FIDIC’s 5th Middle Eastern Contract Users’ conference is your annual opportunity to get best practice contract advice and updates on the contract amendments directly from the very people who drafted them!

Samer Skaik, the Founder & Principal of Construction Management Guide, will once again be sharing his regional expertise at the event and will be joined by 18 other world-class experts. [Read more…]

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How to Appoint Arbitrators in the UAE

An arbitrator can be appointed; directly by name (this is not the common method used), through the Court or through the Arbitration centre. If you agree for the Court or Arbitration centre to appoint an Arbitrator you need to make an application.The arbitration provisions of the Civil Procedure Code contain mandatory provisions concerning the appointment of an Arbitrator. There must be an odd number of arbitrators e.g. 1, 3, 5, 7 arbitrators (although there is no limit set on the number of arbitrators). The arbitrator must also satisfy certain other requirements – he must not under The UAE Civil Procedure Code, Federal Law No. (11) of 1992, Article 206: [Read more…]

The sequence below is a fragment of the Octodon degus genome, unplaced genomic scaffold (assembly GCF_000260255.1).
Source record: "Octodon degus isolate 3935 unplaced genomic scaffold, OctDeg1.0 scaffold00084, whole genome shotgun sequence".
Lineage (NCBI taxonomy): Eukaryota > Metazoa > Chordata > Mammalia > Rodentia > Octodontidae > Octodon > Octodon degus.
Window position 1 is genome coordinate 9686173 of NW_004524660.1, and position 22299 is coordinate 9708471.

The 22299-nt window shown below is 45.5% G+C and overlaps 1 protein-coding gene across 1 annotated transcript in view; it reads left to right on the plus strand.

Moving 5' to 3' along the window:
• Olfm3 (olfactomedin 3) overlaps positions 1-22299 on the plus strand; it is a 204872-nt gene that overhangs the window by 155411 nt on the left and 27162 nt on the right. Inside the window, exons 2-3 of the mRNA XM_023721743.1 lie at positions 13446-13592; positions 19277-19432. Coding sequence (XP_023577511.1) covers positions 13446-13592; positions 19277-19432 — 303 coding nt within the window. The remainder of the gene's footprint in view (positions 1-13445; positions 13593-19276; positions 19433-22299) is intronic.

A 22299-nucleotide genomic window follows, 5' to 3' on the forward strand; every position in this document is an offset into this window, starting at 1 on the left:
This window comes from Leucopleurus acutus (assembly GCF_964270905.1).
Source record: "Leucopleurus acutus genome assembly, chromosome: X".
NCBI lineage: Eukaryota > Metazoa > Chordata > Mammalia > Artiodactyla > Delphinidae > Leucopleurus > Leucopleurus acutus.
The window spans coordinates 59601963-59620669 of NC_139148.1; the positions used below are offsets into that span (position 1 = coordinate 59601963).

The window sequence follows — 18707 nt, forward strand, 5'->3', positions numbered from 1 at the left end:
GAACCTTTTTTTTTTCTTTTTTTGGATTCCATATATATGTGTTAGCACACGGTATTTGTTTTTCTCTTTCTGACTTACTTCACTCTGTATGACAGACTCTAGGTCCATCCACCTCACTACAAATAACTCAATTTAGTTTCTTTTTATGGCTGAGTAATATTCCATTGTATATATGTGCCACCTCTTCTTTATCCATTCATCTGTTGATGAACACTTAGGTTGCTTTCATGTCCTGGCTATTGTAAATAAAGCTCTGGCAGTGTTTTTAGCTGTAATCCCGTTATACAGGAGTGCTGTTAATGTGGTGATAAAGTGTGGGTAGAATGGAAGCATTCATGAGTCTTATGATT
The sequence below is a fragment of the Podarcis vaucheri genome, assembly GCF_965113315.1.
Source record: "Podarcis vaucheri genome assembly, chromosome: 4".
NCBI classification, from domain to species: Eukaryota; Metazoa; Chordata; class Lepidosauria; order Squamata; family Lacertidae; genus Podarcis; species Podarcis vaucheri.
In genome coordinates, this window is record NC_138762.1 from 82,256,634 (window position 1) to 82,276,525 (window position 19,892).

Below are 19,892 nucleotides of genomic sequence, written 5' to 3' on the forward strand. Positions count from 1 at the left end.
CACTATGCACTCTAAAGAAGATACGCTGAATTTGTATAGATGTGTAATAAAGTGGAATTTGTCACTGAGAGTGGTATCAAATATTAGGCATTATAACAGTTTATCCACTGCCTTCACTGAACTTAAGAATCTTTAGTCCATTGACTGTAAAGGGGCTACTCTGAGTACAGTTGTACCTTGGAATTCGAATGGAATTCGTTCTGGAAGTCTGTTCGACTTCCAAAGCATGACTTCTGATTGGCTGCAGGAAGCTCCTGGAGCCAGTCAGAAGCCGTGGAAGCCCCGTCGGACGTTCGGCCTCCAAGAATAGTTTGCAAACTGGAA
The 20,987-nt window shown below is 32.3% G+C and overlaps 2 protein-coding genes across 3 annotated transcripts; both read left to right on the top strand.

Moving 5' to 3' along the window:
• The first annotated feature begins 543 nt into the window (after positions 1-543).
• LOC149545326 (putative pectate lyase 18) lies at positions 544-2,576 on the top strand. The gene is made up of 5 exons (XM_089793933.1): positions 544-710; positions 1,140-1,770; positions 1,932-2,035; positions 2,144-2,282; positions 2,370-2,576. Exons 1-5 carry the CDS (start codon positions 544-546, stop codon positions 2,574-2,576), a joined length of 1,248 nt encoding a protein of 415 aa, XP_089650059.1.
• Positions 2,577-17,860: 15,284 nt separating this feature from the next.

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Expo 2020: Watch out for these Mega Developments in Dubai .

By Parag Deulgaonkar

Dubai developers are set to commence work on several mega projects in the coming months in order to complete and deliver them much earlier than 2020.

“The Expo 2020 win for Dubai is a significant milestone, and this will definitely translate into exponential growth across a wide array of sectors, namely hospitality, tourism, trade, shipping and logistics as well as real estate,” Khalid Bin Kalban, CEO, Dubai Investments, told Emirates 24|7. [Read more…]